About reflective articles
Reflective articles are personal responses by selected attendees to the 2021 Racial Equity workshops led by Nikkia Young and on the intersection of DDP with racial and social justice.The purpose of the reflective articles is to spark inner reflection. If you are feeling moved reading them, we encourage you to journal, meditate and be with the important feelings being shared. Sitting with and truly engaging with our responses and emotions is part of the process.
Please be aware that they may contain sensitive anecdotes and/or stories that may be upsetting and re-triggering.
All opinions expressed in the following piece belong to the author(s).
Undoing My Defenses
The workshops begin with an opportunity for reflection and I notice that I am struggling. What is my reaction? What is my intention? I don’t know. I need time but we are moving on. I am bringing anxiety into this space. I notice how my anxiety stops me thinking. The deeper truth that I am afraid of what I will learn about myself emerges more slowly. Nikkia tells us to hunt for our defensiveness like it is treasure. This is a gift. It reduces my fear and I come to know myself more deeply.
I am a White British, cisgender, heterosexual woman with some Eastern European heritage thrown in the mix. I have gone through most of my life largely unaware of this identity or its impact on me or others. My intention in attending the workshops with Nikkia Young is to change my awareness so that I can more clearly see the BIPOC people I interact with.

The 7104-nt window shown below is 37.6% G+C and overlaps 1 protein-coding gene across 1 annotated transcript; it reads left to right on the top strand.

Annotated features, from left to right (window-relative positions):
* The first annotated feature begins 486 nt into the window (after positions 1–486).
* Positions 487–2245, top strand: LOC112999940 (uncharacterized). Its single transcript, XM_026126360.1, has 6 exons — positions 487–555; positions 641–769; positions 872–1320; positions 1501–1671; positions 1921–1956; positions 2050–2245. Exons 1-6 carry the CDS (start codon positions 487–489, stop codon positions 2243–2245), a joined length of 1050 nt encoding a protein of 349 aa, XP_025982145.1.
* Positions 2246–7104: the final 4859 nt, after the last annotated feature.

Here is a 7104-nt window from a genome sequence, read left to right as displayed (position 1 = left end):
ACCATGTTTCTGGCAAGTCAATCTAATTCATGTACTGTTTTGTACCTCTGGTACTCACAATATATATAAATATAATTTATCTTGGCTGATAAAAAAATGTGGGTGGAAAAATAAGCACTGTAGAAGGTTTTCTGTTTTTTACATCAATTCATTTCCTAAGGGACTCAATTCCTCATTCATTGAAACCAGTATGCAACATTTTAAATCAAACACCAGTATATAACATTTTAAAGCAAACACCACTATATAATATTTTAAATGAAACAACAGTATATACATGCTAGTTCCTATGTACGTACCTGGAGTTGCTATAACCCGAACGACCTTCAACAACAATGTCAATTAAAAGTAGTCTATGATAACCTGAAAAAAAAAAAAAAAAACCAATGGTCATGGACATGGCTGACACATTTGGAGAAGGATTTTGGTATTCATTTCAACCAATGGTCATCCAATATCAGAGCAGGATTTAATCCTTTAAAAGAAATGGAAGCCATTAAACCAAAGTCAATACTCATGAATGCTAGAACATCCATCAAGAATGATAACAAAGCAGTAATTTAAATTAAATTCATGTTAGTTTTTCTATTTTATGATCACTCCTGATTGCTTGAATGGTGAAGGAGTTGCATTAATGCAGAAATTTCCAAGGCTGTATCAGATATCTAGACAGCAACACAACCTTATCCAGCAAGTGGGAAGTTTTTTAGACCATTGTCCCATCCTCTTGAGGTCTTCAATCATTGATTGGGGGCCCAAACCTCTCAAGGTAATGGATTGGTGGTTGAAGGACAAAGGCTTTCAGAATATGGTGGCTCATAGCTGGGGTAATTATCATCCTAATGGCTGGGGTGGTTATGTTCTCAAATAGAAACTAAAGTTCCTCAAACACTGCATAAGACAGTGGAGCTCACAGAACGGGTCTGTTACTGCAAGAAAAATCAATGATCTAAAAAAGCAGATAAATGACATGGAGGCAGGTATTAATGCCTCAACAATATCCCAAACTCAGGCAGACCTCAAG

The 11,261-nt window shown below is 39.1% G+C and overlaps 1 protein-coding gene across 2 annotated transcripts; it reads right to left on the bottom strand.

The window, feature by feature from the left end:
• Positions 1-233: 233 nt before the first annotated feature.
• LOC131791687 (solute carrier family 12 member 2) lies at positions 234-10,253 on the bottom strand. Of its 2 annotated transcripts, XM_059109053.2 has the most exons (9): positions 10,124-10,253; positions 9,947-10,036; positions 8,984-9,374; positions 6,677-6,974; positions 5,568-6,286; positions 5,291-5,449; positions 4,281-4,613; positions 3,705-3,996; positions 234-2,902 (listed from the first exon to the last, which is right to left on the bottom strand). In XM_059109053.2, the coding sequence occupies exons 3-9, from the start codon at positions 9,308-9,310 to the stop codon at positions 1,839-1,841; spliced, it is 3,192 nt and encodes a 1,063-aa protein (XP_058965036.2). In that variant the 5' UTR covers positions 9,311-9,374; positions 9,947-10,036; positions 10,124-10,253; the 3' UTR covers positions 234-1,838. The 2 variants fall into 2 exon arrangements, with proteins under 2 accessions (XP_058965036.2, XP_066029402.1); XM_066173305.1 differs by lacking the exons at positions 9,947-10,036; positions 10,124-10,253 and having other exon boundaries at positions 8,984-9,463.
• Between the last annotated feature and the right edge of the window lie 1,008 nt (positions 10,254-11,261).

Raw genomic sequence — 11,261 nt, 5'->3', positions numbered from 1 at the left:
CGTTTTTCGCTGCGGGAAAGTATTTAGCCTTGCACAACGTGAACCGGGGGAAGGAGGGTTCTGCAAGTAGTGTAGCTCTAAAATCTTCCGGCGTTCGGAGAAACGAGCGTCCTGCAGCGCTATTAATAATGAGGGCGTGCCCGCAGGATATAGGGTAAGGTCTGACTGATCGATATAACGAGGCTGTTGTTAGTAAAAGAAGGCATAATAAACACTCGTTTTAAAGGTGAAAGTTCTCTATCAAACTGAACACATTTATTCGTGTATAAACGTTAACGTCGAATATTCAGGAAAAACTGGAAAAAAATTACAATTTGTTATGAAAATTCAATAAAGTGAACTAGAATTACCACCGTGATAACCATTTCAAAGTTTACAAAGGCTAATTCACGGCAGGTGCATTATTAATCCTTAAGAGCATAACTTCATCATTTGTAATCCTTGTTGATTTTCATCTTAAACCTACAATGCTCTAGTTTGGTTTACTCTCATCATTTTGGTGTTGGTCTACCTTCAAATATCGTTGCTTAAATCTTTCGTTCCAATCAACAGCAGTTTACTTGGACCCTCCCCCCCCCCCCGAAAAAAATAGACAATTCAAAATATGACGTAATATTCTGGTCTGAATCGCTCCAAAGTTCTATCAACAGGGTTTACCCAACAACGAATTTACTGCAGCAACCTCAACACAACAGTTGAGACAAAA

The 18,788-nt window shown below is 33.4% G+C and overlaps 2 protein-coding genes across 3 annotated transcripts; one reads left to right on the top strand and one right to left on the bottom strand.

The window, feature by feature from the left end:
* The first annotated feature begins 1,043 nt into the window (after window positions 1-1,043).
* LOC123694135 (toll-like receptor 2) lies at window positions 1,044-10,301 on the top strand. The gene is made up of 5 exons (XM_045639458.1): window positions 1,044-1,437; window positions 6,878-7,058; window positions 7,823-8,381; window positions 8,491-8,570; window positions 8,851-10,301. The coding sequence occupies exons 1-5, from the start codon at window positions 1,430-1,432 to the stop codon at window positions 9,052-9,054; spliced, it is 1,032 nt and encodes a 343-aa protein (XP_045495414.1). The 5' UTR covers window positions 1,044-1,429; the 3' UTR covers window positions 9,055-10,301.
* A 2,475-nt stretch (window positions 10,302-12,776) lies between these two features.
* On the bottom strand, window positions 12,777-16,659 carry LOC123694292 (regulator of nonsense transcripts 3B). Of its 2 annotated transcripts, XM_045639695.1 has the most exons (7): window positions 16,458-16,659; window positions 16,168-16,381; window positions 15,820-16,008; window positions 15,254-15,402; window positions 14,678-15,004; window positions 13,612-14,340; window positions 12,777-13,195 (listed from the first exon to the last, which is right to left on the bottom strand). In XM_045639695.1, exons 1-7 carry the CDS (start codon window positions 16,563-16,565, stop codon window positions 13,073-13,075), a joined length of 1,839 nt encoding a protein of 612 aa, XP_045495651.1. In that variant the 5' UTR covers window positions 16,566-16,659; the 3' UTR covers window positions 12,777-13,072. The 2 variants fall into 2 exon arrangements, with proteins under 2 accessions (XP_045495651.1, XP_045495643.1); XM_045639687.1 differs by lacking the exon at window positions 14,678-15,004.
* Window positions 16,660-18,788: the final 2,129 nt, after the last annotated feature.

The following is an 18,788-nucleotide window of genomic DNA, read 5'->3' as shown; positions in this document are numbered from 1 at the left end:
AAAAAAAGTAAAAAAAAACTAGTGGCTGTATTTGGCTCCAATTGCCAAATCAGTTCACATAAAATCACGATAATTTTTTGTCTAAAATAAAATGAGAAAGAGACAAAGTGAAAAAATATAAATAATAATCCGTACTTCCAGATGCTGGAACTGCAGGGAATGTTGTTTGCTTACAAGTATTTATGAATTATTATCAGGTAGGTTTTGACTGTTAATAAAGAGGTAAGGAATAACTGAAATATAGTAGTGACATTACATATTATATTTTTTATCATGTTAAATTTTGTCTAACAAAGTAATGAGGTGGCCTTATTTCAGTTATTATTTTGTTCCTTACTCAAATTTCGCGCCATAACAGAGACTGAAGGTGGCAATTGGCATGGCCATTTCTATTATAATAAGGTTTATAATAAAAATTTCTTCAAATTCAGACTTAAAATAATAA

I am learning much about myself at the workshops and things I have known come into sharper focus. One thing stands out above others and that is my failure of curiosity. I am so busy seeking approval, to feel that I am good enough, that I lose sight of you in the process. I strive to please, but it is for me not for you. I don’t notice the BIPOC person in front of me. I don’t notice your pain and hurt and rage because I am too focused on me. My need for validation has shut down my curiosity and therefore my empathy. I bring this lack of attention to my DDP work, and you don’t feel welcome as a consequence.
There is discussion between workshops about how white people should be using the space – are we too silent? Are we too dominant? I notice myself thinking that we can’t win and then realise that this is the point. In trying to find a way to please I am preoccupied by me. I stop listening to and noticing you. My defense of I want to please you has stopped my curiosity of what is this like for you? I am not listening, noticing or understanding. This is how I have done harm. I can’t have a window into your experience, to feel empathy for this experience, if I am not curious. In protecting myself I fail you.
And then a revelation – my anxiety and discomfort, my worries of getting it wrong, come from a place of white privilege. I make you a promise. I will learn to see you and not the me that is mirrored in your eyes. I will no longer need you to tell me I am good enough. I will learn to notice when you are uncomfortable. I will feel your anger and pain. I will not wait for you to tell me. I will seek permission to check in with you.
I am learning that to strive for racial equity and social justice I need to undo my defenses.
Publisher: ddpnetwork.org (May 2021)
Article Copyright © KG, 2021